Bolsonaro added that he would name and expose the officials who issued the approval, prompting a union representing workers at health agencies to voice concern about online abuse or even physical attacks.
Despite strong support from his base, Bolsonaro’s anti-vaccine stance has not gained as much traction in Brazil – which has a proud history of vaccination campaigns – as in the United States. More than two-thirds of Brazilians are completely vaccinated, compared to 63% in the United States, according to the Johns Hopkins University Immunization Tracking System, although American children have been eligible for vaccines since early November.
In neighboring Argentina, the government has allowed children 12 and over to be vaccinated since August, and more recently has started vaccinating children as young as 3. In the face of criticism that followed, the country’s health ministry cited the recommendation of the national association. pediatricians. In Chile, two-thirds of children aged 3 to 17 have already received their two vaccines, after the national health regulator analyzed a study on the vaccination of 100 million children.
At this time, Mexico does not vaccinate children except those 12 years of age or older with diseases that put them at greater risk. Mexico’s key man for the pandemic, Hugo López-Gatell, said on Tuesday that the World Health Organization did not recommend immunizing children aged 5 to 11 and that countries with sufficient immunization coverage , like Mexico, should not immunize children until developing countries with limited coverage can increase their adult immunization rates.
In Brazil, Mauro Paulino, chief executive of prominent pollster Datafolha, said that one problem with the Bolsonaro government’s investigation is the way the questions are worded, repeatedly asking respondents: “Are you d ‘okay that …? Such a failure to present questions in a neutral way can lead to answers.
“Datafolha always gives the two possible alternatives: whether the respondent agrees or disagrees with the statement,” he said. “Both sides of the question are necessary.”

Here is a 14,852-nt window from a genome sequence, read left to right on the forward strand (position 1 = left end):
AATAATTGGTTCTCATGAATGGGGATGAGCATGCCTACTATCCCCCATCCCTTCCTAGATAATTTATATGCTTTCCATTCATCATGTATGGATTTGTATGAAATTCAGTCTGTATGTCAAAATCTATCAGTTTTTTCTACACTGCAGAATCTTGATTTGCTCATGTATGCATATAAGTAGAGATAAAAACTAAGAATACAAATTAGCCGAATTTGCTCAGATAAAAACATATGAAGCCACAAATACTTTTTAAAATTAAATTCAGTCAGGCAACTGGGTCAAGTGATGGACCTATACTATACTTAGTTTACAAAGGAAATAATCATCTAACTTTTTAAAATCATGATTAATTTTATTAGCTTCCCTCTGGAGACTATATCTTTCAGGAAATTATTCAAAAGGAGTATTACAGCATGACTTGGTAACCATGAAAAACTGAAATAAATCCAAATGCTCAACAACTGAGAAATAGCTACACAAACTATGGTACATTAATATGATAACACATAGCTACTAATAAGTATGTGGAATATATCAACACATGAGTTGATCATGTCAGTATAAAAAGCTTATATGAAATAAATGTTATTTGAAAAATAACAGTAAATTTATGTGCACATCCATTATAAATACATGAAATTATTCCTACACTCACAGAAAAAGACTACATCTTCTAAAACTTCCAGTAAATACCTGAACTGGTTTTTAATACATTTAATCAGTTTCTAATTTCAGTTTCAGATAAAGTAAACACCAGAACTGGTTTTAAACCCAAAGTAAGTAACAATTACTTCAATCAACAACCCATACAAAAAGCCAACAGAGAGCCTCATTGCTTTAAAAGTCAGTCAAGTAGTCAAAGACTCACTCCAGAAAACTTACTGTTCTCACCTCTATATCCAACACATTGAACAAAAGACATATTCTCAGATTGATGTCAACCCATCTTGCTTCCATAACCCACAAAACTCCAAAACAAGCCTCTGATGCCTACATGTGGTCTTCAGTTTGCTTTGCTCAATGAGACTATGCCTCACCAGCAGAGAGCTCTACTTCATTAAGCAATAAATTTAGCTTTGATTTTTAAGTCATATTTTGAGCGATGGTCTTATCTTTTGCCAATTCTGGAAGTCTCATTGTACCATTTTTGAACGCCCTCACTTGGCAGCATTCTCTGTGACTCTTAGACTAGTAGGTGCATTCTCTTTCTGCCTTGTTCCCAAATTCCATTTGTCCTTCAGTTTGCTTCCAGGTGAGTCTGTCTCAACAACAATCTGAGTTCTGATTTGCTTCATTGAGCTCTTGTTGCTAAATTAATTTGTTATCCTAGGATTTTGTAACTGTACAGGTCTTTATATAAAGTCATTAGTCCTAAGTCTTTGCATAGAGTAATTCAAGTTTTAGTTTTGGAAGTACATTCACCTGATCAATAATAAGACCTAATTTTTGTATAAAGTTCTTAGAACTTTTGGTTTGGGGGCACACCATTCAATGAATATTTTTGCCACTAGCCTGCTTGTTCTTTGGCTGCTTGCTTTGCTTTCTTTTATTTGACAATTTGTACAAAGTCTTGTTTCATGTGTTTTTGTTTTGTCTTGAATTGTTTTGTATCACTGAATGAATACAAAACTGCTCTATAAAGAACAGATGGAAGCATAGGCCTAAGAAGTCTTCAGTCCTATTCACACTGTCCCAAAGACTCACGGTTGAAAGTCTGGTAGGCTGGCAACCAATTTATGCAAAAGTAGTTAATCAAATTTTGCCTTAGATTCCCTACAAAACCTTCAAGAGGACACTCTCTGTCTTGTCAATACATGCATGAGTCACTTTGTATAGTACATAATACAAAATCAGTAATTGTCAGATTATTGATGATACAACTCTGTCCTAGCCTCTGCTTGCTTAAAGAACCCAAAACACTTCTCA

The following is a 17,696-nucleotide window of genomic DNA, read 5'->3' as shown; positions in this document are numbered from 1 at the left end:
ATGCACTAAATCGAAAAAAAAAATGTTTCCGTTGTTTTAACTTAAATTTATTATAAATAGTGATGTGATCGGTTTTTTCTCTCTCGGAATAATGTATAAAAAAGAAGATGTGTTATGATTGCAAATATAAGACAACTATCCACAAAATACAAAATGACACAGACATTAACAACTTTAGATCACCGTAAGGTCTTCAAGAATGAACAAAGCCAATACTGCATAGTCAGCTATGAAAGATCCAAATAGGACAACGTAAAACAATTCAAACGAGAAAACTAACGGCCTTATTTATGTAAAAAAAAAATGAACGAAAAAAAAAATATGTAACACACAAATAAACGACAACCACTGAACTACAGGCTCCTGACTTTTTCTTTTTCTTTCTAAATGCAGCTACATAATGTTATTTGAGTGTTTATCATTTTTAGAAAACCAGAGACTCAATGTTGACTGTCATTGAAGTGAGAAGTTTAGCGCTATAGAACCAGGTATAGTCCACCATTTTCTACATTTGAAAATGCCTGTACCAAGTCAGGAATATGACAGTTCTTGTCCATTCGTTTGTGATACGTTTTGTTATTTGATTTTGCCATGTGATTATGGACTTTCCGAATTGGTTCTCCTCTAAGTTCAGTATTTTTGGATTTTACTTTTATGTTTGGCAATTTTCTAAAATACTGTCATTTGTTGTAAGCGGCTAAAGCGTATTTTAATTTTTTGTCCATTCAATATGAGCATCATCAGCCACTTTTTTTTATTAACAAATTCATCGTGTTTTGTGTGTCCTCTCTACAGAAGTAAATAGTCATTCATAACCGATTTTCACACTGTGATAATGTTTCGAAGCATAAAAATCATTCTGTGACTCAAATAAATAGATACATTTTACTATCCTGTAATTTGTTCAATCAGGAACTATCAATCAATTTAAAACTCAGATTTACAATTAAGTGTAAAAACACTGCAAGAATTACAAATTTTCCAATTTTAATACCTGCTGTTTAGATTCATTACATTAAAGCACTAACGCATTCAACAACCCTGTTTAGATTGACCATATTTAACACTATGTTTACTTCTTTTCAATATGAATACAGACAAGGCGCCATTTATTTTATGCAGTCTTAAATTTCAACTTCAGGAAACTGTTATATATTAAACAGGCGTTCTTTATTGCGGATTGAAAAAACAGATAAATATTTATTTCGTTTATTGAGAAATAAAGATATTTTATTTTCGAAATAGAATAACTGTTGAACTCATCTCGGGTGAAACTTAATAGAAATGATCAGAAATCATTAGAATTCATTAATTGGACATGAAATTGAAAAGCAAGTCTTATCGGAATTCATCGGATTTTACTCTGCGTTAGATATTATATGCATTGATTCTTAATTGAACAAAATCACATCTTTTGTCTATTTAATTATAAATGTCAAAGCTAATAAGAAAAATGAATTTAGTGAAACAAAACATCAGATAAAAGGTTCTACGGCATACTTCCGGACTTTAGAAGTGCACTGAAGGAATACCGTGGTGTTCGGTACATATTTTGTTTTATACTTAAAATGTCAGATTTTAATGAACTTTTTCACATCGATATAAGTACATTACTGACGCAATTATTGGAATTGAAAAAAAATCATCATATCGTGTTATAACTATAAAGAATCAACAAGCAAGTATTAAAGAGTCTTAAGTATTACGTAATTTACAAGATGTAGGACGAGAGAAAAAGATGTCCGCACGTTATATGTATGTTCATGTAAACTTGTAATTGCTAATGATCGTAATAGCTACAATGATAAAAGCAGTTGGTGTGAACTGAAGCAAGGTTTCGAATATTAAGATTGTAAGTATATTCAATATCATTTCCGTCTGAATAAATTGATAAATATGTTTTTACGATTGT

Bolsonaro told supporters on Tuesday that the pressure to vaccinate children was coming from the “vaccine lobby” – a veiled reference to drug companies. The next day, many Bolsonaro supporters shared a message from the Telegram group “Doctors for life”, which has more than 60,000 subscribers and often echoes the president’s non-scientific advice on COVID-19.
A Telegram article with over 200,000 shares said that no child should be a guinea pig for the pharmaceutical industry. Tens of millions of doses have been administered to children worldwide, with rare serious side effects. As few children die from COVID-19, vaccinating them can minimize the spread of the virus in society.
Bolsonaro also said this week that he would not allow his 11-year-old daughter to be vaccinated. Meanwhile, his political wife and sons have received their shots, along with at least 16 of his 22 ministers, including Health Minister Queiroga.
Politicians from the party Bolsonaro joined to run in the 2022 election have pleaded not only for vaccination, but also to require proof of vaccination to enter certain places – another alleged violation of personal freedoms that Bolsonaro opposes .
His chaotic handling of the pandemic since its onset has come under heavy criticism, and a Senate commission of inquiry recommended that it face criminal charges.
But the president and his staunch Telegram and WhatsApp supporters are not backing down. Many interpreted her comments regarding her daughter in particular as a directive to reject childhood immunizations.
“There are a lot of messages about the dangers of vaccines, studies that are not true,” said Nemer, expert on far-right groups and assistant professor of media studies at the University of Virginia. . “They bring a lot of misinformation about childhood immunizations to motivate the grassroots.”
AP Savarese journalists reported from Sao Paulo and Silva de Sousa from Rio de Janeiro. Eva Vergara has contributed from Santiago, Chile, Debora Rey from Buenos Aires and Chris Sherman from Mexico.